6 NFL draft prospects to watch in Wednesday's bowl games

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6 NFL draft prospects to watch in Wednesday's bowl games

College football bowl season is upon us so there's no better time to get to know some NFL draft prospects.

The Eagles will have a late first-round pick and no second- or third-rounders. But Howie Roseman isn't one to sit on his hands come draft day.

Here are six prospects in action today that could help the Eagles next season.

Southern Mississippi-Florida State
Walk-On’s Independence Bowl (1:30 p.m./ESPN)

No. 91 - Derrick Nnadi, DT, Florida State, senior (6-1/312)
Nnadi is built more like a nose tackle, but he doesn't just take up blockers and space. He's been downright disruptive during his time with the Seminoles. He's racked up 9½ sacks and 19½ tackles for loss the last two seasons combined. He's also arguably the strongest man in college football. He may not be a perfect fit in Jim Schwartz's scheme (if Schwartz is even here next season), but he may be too talented to pass up.

No. 25 - Ito Smith, RB, Southern Mississippi, senior (5-9/195)
Nnadi's primary job will be trying to stop the elusive Smith. Smith has rushed for 1,000 yards in each of the last three seasons. He's one of only five backs to top 3,000 yards in program history. He's also caught 136 passes for over 1,400 yards out of the backfield in his career. Smith is undersized but man, is he shifty. Fitting that he wears No. 25 like LeSean McCoy because his cutting ability and balance are ridiculous. This running back class may be even more stupid deep than last season's. Smith could be the type of back that sneaks into the later rounds. He'd be a steal there.

Iowa-Boston College
New Era Pinstripe Bowl (5:15 p.m./ESPN)

No. 43 - Josey Jewell, LB, Iowa, senior (6-2/236)
Jewell is a heady player and a tackling machine. The 2017 Big Ten Defensive Player of the Year has recorded three straight seasons of at least 120 tackles. This season he set a career high with 13½ for a loss. He also threw in 4½ sacks and two picks. And he's not just bringing guys down with arm tackles either. He plays with an edge. Jewell wasn't highly recruited but leaves Iowa as arguably the best 'backer in the program's history. How he tests at the combine — as a four-sport athlete in high school, he should do just fine — will likely determine his draft status. His matchup with Boston College's star freshman running back A.J. Dillon should be interesting.

No. 25 - Akrum Wadley, RB, Iowa, senior (5-11/195)
With Boston College's stud edge rusher and likely first-round pick Harold Landry out for this game, we turn to another Hawkeye in Wadley. Wadley is another undersized back who's been productive, rushing for 1,000 yards in each of the last two seasons. He's also been productive catching the ball out of the backfield, hauling in almost 70 catches in his career. Like Smith, he lacks the size to be a lead back, but with his elusiveness and speed, there's a role for him in an NFL offense.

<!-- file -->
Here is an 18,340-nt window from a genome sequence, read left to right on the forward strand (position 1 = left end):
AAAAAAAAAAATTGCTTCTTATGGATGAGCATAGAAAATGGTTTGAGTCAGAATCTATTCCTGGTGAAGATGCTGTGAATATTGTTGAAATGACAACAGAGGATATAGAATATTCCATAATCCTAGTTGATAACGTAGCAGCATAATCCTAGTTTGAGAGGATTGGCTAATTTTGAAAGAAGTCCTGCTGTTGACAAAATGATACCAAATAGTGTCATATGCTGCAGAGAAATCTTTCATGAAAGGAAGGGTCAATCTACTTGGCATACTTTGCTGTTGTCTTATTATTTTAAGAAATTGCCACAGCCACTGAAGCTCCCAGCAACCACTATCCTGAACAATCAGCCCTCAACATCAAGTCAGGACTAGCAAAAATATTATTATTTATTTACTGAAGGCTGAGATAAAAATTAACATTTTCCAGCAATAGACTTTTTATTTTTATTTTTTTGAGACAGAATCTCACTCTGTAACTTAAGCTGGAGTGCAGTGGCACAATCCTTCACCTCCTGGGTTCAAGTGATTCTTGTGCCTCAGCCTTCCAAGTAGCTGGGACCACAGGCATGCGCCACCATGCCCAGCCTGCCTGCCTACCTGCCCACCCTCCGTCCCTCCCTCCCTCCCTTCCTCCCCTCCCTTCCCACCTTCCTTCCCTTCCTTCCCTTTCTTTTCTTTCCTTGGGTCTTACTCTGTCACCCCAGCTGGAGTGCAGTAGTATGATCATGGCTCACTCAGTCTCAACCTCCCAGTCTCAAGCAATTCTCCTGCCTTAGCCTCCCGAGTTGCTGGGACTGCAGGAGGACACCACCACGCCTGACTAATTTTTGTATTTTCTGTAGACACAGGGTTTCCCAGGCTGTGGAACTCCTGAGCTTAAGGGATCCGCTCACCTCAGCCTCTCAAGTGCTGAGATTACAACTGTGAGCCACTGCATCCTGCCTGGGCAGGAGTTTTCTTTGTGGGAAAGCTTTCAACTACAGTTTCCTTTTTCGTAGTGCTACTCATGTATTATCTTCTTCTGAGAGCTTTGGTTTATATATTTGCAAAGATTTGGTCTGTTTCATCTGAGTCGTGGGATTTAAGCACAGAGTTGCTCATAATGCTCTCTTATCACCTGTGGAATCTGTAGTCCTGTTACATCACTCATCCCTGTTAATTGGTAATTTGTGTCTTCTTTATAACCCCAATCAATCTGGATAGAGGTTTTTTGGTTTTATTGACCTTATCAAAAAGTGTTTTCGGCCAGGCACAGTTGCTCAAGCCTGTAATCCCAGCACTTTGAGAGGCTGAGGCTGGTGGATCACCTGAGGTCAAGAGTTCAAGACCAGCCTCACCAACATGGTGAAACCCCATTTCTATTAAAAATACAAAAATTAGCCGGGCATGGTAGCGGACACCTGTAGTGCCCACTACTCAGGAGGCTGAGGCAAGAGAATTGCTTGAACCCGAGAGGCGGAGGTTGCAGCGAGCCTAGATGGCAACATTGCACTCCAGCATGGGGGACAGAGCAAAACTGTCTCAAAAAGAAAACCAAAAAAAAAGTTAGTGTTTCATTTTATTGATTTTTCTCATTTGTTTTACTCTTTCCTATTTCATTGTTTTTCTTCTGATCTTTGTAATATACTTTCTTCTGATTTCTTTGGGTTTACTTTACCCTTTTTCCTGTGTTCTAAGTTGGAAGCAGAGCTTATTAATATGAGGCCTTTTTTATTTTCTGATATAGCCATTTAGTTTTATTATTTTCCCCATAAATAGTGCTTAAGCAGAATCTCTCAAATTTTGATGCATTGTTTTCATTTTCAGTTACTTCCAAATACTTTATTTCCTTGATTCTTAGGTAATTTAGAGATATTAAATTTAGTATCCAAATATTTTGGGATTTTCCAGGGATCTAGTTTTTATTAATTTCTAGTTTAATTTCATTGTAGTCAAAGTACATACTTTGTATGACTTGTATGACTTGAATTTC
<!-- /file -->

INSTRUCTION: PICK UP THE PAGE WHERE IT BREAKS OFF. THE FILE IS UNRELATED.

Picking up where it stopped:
Iowa's stud corner Josh Jackson (No. 15) has been a popular pick for the Eagles in some mock drafts, but it's hard to imagine the Eagles using a first-round pick on a corner with all the resources they've put into the position recently.

Academy Sports + Outdoors Texas Bowl (9 p.m./ESPN)

No. 46 - Malik Jefferson, LB, Texas, junior (6-3/240)
There's a strong chance Jefferson, a likely first-round pick, won't play in this game because of a toe injury. But if he does play, he'll be hard not to notice out there. Jefferson is an aggressive, fast, sideline-to-sideline linebacker. The Big 12 Co-Defensive Player of the Year amassed 110 tackles (10 for a loss) and four sacks this season. He'd make a lot of sense for the Eagles with their late first-round pick. The Longhorns will be without three other possible first-round picks — OT Connor Williams, safety DeShon Elliot ad CB Holton Hill are all skipping the bowl game to prepare for the draft. 

No. 16 - Marcell Frazier, DL, Missouri, senior (6-5/265)
On the other end of the spectrum is Frazier, who yesterday said the Tigers were treating this game "like the national championship." Frazier's play reflects this attitude. He's been hampered by a partially torn quad all season but has still managed to record seven sacks and 13½ tackles for a loss. He's not a tremendous athlete and lacks real pass rush moves. His sacks are the result of bull rushes and/or his crazy high motor. He should be a late-round pick with intriguing physical traits.

If you're into quarterback play, definitely check out the Tigers' Drew Lock (No. 3). He's thrown 43 TDs this season and should be able to pick apart the Longhorns' depleted defense. There's a chance Lock, a 6-foot-4, 225-pound junior, could declare for the NFL draft following the game. He could be a riser during the pre-draft process.

Mike Trout predicts Super Bowl pain for Tom Brady

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Mike Trout predicts Super Bowl pain for Tom Brady

Mike Trout hasn't decided if he will travel to Minneapolis to watch his beloved Eagles play the New England Patriots in Super Bowl LII. Trout said he enjoys staying at home and watching the game on television with his family. (There's something cool about that.) He also digs the commercials.

Wherever baseball's best — and highest paid — player decides to watch the game, he will have one important accessory with him: his dog mask. The same one he wore at Lincoln Financial Field during the Eagles' trouncing of the Minnesota Vikings in Sunday's NFC Championship Game.

"I will definitely be wearing that dog mask," Trout said during a conference call with reporters on Tuesday. "Gotta ride with it."

Eagles tackle Lane Johnson gave Trout the dog mask that has come to symbolize the Eagles' place as an underdog in the playoffs and again in the Super Bowl. The Eagles have come to relish that status.

"A lot of people doubted them," Trout said. "They lost the majority of their captains and starters (to injury), but they're still fighting. Next-man-up mentality."